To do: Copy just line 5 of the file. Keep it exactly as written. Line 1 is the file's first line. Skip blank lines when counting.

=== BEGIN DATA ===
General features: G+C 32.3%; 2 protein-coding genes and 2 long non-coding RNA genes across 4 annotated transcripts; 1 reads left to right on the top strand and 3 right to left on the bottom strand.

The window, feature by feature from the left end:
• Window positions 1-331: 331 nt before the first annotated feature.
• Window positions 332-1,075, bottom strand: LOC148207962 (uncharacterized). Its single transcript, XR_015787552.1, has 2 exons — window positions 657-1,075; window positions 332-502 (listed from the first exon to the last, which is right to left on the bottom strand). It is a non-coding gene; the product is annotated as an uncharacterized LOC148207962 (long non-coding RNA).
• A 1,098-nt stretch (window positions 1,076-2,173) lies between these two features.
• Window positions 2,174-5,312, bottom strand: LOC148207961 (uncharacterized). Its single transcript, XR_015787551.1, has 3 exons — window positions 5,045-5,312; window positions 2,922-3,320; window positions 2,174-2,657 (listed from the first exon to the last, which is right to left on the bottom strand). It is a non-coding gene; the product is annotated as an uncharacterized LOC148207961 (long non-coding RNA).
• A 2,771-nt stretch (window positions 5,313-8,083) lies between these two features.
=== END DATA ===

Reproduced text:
• A 1,098-nt stretch (window positions 1,076-2,173) lies between these two features.